Wednesday, December 11, 2013

Wacky 3-D Weavings Complete!

My DragonWing Arts students completed their crazy 3D weavings last week, and I wanted to share the results.  We've been working on them in bits and pieces over a few weeks, along with several other multi-step projects.
In case you've missed it before, here's what we did:
  • We each painted painted two sheets of 12x18" with various fun processes to create colorful painted paper, using tempera.  These were later sliced apart for  weaving strips (weft).
  • We painted a third and fourth sheet (same size), each with one color of acrylic, that were cut in half lengthwise and twisted into tubes.  These were then glued down at the ends, lengthwise, onto a large rectangle of cardboard in an alternating color pattern to create our warp.  We made sure they were arched upward in the middles, like rainbows.
  • We painted the large cardboard rectangles black so our weaving colors would show up nicely.
  • We weaved our slices of painted paper into our warp, using an alternating color pattern.
  • Finally, we embellished with a bunch of feathers to give our work pizazz!!
 
I think these weavings turned out kind of fun, don't you?  This was an adaptation of a simpler version of this project that I blogged about previously here and  here.  The simpler version was done with first graders. 

8 comments:

  1. Huh?!?! I've not seen it done like that before...that is really fun!!!! Hmmm...got my wheels turning Phyl!!! I'm doing a bug themed art show for spring. Maybe have them do that with two kind of greens....and then make bugs to put all over!!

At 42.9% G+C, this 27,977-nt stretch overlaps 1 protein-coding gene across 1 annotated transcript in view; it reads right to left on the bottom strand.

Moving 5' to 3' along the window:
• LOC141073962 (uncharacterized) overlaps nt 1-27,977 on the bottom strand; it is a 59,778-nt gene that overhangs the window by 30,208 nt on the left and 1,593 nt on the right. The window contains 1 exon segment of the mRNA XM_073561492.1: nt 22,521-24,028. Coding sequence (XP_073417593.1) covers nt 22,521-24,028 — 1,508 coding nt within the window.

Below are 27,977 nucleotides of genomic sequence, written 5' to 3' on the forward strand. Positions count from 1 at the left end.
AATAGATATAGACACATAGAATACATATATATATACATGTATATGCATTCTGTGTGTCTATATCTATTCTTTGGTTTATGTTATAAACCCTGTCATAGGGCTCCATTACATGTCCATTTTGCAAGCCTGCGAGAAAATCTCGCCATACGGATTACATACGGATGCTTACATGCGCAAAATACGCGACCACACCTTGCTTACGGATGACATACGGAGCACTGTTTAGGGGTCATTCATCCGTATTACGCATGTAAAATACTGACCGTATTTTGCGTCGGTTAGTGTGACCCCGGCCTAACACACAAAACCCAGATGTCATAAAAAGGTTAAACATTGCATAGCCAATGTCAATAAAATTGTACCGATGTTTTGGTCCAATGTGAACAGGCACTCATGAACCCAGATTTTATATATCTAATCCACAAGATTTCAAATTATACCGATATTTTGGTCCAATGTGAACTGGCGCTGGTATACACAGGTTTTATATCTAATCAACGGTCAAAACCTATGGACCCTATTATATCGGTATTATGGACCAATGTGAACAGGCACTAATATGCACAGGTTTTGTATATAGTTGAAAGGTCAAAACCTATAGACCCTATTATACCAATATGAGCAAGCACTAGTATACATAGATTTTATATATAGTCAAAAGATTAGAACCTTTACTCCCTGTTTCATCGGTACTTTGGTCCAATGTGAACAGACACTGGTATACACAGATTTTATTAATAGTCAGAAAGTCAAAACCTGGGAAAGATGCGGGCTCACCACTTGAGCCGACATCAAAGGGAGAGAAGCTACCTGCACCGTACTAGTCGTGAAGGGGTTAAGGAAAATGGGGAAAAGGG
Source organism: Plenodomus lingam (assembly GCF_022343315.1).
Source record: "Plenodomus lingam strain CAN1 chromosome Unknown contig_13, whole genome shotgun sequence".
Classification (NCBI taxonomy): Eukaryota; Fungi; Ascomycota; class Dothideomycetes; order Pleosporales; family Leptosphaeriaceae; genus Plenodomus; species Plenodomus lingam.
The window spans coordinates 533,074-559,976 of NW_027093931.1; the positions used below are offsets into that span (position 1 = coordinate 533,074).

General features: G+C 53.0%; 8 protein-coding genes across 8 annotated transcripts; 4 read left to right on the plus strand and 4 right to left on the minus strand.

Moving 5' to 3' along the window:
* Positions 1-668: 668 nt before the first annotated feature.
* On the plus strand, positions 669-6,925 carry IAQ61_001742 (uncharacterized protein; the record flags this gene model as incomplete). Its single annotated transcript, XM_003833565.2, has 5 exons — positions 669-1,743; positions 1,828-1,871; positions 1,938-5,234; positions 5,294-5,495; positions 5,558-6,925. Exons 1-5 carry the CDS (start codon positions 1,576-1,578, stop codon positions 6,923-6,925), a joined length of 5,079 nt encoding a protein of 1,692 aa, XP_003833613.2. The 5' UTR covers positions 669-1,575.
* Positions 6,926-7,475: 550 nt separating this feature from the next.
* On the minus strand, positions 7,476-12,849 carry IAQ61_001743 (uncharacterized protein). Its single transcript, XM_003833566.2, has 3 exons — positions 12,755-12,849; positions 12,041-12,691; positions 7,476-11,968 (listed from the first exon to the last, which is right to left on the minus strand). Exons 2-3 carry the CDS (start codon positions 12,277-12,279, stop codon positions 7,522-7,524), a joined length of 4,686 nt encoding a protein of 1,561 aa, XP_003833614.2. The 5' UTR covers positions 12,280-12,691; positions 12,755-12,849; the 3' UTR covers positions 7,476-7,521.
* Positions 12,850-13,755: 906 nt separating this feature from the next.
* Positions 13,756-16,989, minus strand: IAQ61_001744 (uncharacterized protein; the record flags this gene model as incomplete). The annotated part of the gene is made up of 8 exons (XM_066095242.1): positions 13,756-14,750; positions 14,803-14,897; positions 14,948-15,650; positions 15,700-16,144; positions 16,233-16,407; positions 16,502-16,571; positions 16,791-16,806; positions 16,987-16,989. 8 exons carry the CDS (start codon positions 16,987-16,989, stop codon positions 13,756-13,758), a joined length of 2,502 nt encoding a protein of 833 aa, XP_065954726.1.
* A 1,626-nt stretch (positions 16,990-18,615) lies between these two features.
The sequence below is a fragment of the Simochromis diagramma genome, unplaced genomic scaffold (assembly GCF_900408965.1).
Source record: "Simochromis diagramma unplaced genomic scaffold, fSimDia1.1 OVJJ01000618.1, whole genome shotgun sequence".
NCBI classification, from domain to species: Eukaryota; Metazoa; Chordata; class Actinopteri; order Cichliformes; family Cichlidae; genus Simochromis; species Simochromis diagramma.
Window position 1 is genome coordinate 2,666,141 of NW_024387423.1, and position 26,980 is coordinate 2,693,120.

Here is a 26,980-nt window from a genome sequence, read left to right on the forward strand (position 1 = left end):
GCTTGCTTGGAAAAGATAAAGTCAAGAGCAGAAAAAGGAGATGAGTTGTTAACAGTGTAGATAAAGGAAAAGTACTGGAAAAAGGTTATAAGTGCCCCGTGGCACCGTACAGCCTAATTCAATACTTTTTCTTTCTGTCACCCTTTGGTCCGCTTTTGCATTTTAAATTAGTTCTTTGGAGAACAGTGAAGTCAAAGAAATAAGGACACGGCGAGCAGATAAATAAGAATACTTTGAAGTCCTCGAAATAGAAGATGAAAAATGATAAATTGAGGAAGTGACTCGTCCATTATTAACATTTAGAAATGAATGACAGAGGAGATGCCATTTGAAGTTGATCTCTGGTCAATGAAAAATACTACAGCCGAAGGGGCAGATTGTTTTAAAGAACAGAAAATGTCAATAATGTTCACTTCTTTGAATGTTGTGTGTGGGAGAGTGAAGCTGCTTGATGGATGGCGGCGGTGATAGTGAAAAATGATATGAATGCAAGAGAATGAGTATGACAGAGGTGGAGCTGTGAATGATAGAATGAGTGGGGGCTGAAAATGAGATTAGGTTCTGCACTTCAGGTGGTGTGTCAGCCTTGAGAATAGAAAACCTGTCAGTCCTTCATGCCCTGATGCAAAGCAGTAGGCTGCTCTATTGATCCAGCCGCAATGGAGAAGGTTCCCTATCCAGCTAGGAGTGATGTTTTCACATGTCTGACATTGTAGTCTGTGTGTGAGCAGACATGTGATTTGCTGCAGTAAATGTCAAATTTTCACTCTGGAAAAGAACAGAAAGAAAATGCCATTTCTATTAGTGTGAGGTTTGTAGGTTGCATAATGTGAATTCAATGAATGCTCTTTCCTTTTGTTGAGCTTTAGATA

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    1. What a fun idea! Just try it out yourself before you do it with kids. Some papers work much better than others...

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  2. Oh WOW those look like so much fun! I love tactile art (mainly cos I suck at drawing) - how well do the pieces stand up over time? Do they fall apart easily or are they resilient?

    ~ Dragons and Things ~

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    1. Yes, they are fun! They are quite sturdy; everything is glued down really well with either a strong white glue or hot flu. But if I wanted it to REALLY stand up well, I'd paint the paper that we made and cut up for weaving strips with acrylic paint instead of tempera, for a more permanent finish. Or try weaving in some other crazy stuff - pipe cleaners! Colored wire! The nice thing about it is that you can't go too far wrong!

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  3. I love this project! What size was the cardboard background?

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    1. Thanks, Grace. This time, the cardboard pieces were, I think, maybe 8"x16" or so? They were scraps, so I'm not really sure, and I've done the project with smaller pieces, maybe 9"x14" or so. Just guessing!

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  4. Thanks! I'm cutting my cardboard today. I love this project, thanks for sharing it!

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    1. Good luck! I suggest you try one yourself first, to get out the kinks. Different types of paper will twist differently or possible rip and some will glue better as well. I had a glue gun handy to glue down ends of the warp that didn't want to hold well for a couple of kids. I had great success with this project the time we used paper from classroom recycling boxes for the warp!

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